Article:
New Year...New ?
It's a brand new year!
A time to make resolutions, a time for a fresh start, a time to reflect and move forward.
New Year's Celebrations...When Did It Begin?
The tradition of celebrating the start of each new year has been occurring for at least the past four millenniums. Our celebrations start on December 31 and carry into January 1, but that has not always been the norm. The earliest New Year's Celebrations have been recorded to about 4,000 years ago in ancient Babylon. The Babylonians celebrated the new year on the day of the first full moon following the vernal equinox. This day (occurring in late March) is significant, because the amount of sunlight and darkness were equal. The occasion was marked with a large religious festival called Akitu. This celebration lasted for 11 days, with each day partaking in a different ritual. A new king was also crowned during this celebration.
As more civilizations developed more sophisticated calendars, they began their new year based on an agricultural or astronomical event. Egypt's new year began with the annual flooding of the Nile, and the Chinese new year began with the second new moon after the winter solstice.
When Did January 1 Become New Year's Day?
The early Roman Calendar consisted of 10 months and 304 days. However, throughout time the calendar fell out of sync with the sun. In 46 B.C. Julius Caesar consulted astronomers and mathematicians and introduced the Julian Calendar. This calendar closely resembles the one's we use today. He also declared that January 1 would be the first day of the year. This is where some of our traditions begin. The new year was represented by Janus, the Roman god of beginnings. The Romans would offer sacrifices to Janus, exchange gifts, decorate their homes, and attend outlandish parties. Medieval Europe tried to replace January 1 with days that carried more religious significance (December 25 and March 25), but Pope Gregory XII reestablished New Year's Day on January 1 in 1582.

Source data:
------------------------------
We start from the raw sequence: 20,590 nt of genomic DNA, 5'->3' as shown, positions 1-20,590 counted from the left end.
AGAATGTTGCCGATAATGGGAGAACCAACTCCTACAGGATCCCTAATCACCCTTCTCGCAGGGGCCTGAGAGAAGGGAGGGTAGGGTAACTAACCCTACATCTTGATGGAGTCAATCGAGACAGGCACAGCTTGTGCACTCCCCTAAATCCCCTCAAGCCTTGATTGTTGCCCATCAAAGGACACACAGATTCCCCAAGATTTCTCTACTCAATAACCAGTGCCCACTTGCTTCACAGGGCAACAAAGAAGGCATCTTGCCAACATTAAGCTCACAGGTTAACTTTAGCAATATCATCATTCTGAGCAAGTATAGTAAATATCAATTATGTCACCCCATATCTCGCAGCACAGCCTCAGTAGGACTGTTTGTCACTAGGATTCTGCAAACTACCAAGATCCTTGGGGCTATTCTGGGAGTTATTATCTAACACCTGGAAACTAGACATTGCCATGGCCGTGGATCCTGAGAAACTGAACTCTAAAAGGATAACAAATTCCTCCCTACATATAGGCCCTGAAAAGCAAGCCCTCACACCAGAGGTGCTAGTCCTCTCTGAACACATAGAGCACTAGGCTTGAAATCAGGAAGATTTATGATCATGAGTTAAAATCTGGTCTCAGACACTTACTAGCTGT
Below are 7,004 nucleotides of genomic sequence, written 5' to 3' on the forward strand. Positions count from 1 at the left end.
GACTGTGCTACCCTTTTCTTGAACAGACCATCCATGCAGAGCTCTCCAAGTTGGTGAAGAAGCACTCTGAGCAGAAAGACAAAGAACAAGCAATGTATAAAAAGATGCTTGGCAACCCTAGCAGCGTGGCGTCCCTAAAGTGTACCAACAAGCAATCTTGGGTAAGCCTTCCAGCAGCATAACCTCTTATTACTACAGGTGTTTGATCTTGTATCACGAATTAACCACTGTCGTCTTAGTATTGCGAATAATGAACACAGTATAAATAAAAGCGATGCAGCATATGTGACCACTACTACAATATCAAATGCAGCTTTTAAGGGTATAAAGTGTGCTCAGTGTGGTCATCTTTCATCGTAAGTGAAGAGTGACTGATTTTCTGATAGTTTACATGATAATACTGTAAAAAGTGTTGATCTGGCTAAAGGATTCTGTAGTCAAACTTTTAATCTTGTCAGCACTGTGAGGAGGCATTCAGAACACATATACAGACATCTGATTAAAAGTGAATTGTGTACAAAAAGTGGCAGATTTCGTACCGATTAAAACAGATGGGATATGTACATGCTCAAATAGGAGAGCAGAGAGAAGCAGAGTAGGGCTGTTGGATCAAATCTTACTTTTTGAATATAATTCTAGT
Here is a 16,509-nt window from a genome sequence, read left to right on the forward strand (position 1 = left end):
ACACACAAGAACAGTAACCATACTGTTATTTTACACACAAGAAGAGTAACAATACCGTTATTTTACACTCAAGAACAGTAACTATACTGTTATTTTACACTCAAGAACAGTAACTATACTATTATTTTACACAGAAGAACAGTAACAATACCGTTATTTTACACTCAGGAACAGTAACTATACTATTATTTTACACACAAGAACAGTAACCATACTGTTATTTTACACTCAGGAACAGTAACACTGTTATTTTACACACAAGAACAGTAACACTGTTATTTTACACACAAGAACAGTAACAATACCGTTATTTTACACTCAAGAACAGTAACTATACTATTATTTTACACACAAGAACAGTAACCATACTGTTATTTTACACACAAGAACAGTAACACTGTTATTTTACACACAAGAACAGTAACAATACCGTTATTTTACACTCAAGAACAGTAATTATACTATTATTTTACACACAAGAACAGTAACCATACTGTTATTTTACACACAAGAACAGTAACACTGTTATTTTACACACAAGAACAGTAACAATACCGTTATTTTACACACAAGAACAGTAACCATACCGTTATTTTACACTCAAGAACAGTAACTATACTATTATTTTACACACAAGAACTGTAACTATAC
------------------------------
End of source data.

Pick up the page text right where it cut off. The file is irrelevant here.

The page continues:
New Year's Traditions
People around the world celebrate New Year's by enjoying special dishes that are meant to bring good luck. In Spain, people eat a dozen grapes right before midnight. In many countries, people feast on legumes, such as black-eyed peas. These symbolize coins and are consumed in hopes of bringing future financial success. Additionally, across the world people watch fireworks and partake in ceremonial ball drops. It appears though that one of biggest traditions of the new year, that spans across a multitude of cultures is to make New Year's Resolutions.
Lose Weight....Improve Finances....Exercise More!
Most resolutions center around the same 3 topics. Real Estate Resolutions should be no different. When you are making your New Year's Resolutions, it is also a good time to reflect on your current Real Estate Situations.
Lose Weight: Has your property been on the market longer than a year? Is it time to cut some of the fat out of the listing price? Now might be a good time to lose a little weight in the asking price.
Improve Finances: Is your home vacant? Are you getting any kind of income for your home on the market? Now may be a good time to either rent the property out or get it sold.
Exercise More: Has your property been with the same agent for a lengthy amount of time? Is your agent bugging you to lower the price? If not you may need to exercise your options.